I was hesitant to try these at first, thinking these…
Source: bought it new
Price Paid: $119
I was hesitant to try these at first, thinking these would be too heavy and tiresome to wear. Boy, was I wrong!
- Crampon and snowshoe compatable
- Great ankle support
I wanted to do some snow hiking and winter backpacking this year, which meant I needed a pair of boots that were up to the challenge without breaking the bank. I didn't want something too clunky and heavy on my feet, but they needed to be durable, warm, and able to accommodate crampons and snowshoes. Enter the Vasque Snowblime!
Even though I'm on my third pair of Hi-Tec Altitude VI's because I love them so much, I am familiar with Vasque's good reputation and quality, so I decided to try their brand of boots. But I could not locate a store near me that had them, so I had to order them off the web. Now the biggest problem with buying shoes online is finding the correct size and if you get the wrong one, then you have the hassle of returning, trying another size, etc. Even so, I liked everything I read about the Snowblime, so I crossed my fingers and hoped that the 9.5 that I wore in the Hi-tec would fit in the Vasque.
When they finally arrived, I was pleased that the fit was perfect. I tried them on after work, after being on my feet a lot to ensure a true idea of the fit. The boots are heavier and stiffer than I am used to, but a few evenings of wearing them around the house after work and I felt they were ready for the trail.
I wore them last weekend on a snow hike at Mt. Pinos in California. There was a lot of snow, most of it very dry and powdery, but some wet slush where people had used parts of the trail a lot. On the hike in I used the boots without crampons. Vasques advertises them as having good traction in snow and they seemed to be doing the job alright, but I was too nervous about falling down (I can't afford to at my age!) so during my lunch break I put on some Kahtoola Microspikes. After that it was smooth sailing down the trail and no worries about falling.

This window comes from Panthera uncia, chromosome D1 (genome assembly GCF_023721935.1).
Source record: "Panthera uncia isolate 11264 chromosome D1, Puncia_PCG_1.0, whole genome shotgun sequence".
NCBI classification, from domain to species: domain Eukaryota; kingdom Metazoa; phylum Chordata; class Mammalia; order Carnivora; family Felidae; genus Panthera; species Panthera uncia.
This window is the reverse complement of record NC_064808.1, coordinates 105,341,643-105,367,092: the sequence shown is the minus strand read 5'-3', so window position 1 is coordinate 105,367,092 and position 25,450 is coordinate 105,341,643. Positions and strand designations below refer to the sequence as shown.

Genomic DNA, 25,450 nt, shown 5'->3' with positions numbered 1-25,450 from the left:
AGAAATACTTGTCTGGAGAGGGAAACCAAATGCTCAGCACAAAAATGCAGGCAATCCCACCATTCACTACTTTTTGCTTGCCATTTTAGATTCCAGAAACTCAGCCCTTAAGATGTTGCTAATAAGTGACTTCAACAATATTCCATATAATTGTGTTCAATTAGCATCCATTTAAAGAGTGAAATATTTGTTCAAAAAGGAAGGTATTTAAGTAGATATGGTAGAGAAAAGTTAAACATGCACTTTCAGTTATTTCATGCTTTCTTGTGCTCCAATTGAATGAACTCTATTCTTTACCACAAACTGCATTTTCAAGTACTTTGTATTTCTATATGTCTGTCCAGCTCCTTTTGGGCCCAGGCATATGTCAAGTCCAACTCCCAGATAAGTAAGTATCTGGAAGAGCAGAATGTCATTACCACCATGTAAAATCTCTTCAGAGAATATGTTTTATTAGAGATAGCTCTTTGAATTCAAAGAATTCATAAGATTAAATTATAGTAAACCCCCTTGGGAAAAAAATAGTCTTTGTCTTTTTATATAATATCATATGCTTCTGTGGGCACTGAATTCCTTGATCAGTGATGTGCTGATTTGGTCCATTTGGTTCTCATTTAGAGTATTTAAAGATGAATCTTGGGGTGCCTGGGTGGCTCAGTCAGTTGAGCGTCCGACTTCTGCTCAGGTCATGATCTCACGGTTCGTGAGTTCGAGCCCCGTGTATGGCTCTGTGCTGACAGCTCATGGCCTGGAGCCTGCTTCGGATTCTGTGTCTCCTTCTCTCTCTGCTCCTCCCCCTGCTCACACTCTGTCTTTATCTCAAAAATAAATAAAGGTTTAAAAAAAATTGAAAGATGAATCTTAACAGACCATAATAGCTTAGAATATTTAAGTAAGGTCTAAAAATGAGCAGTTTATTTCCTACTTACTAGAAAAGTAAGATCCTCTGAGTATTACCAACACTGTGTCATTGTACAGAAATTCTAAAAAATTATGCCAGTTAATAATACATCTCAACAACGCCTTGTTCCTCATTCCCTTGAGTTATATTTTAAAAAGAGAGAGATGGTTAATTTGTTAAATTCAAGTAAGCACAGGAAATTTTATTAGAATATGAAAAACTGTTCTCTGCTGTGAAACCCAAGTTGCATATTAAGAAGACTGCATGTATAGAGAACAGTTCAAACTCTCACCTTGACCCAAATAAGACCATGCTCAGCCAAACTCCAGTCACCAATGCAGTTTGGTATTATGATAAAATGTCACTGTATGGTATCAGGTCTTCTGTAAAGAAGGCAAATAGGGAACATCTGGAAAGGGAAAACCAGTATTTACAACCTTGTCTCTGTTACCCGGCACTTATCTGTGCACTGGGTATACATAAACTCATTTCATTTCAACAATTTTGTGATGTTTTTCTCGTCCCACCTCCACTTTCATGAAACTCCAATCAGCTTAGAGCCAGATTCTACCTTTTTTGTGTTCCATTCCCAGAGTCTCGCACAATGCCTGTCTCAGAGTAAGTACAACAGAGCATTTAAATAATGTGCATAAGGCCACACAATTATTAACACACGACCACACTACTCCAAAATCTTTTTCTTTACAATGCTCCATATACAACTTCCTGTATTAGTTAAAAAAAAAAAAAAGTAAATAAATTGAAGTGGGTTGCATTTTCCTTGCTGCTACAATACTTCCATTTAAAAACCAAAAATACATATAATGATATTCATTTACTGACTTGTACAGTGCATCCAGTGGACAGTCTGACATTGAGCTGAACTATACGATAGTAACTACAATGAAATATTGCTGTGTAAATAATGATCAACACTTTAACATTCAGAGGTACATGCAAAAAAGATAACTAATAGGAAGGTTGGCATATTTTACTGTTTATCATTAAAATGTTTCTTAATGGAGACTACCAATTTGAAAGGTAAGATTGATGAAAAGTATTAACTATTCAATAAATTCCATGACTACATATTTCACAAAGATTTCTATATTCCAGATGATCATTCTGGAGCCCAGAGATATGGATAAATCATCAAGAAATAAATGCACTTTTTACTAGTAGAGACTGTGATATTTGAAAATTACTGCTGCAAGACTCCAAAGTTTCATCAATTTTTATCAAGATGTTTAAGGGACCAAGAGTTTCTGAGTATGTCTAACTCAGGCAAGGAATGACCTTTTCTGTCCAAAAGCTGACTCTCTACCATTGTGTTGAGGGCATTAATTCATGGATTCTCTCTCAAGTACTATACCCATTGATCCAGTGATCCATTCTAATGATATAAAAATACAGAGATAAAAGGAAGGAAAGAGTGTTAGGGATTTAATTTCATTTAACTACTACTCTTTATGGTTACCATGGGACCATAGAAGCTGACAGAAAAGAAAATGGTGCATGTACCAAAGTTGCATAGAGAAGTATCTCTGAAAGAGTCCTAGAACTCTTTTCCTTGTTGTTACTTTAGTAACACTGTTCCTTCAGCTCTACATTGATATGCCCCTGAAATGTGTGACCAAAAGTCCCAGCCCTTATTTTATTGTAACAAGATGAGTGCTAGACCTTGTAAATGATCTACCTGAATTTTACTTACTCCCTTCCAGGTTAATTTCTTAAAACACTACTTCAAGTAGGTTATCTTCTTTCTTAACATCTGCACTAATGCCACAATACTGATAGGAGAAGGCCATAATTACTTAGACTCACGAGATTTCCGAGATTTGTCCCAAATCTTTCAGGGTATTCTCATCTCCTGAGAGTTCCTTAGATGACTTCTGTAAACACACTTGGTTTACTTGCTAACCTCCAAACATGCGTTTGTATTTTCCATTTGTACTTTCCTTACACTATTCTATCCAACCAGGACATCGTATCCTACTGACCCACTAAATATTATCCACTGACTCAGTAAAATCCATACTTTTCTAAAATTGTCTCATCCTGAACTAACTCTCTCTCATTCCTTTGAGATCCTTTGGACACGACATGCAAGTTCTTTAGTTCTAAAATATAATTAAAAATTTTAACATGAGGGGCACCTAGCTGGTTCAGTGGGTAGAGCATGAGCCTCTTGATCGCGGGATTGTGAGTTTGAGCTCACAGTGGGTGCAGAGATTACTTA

The waterproofness seemed to work as far as I could tell. I did some off-trail walking to investigate some areas for photos, and the snow was almost to my knees. I hiked for three hours total, stopping a few times in deep snow, and the boots never leaked. Towards the end of the hike I noticed that when I stopped for breaks or to take photos, my toes got a little chilly, which I attribute to slight dampness from sweating rather than leaking. It was nothing uncomfortable, and when I was walking didn't even notice it.
The nubuck leather did get some damp spots, especially where some snow collected around the microspikes attachements on the upper foot, so I think a spray of DWR or something prior to an outing might be helpful. The rubber toe caps and heels make the boot durable and there is good protection and stability from the thermoplastic midfoot shanks, and the EVA midsoles offers just the right amount of cushioning.
I carried a 22 lb. pack on this hike to practice carrying a little weight on snow. These boots gave me excellent support and stability. I am confident that these will work well for long days out in the snow as well as multi-day backpacking trips in snow. After three hours, I didn't really want to take them off! They hug my feet nicely and feel really good. I think these boots and I are going to have a very nice winter together.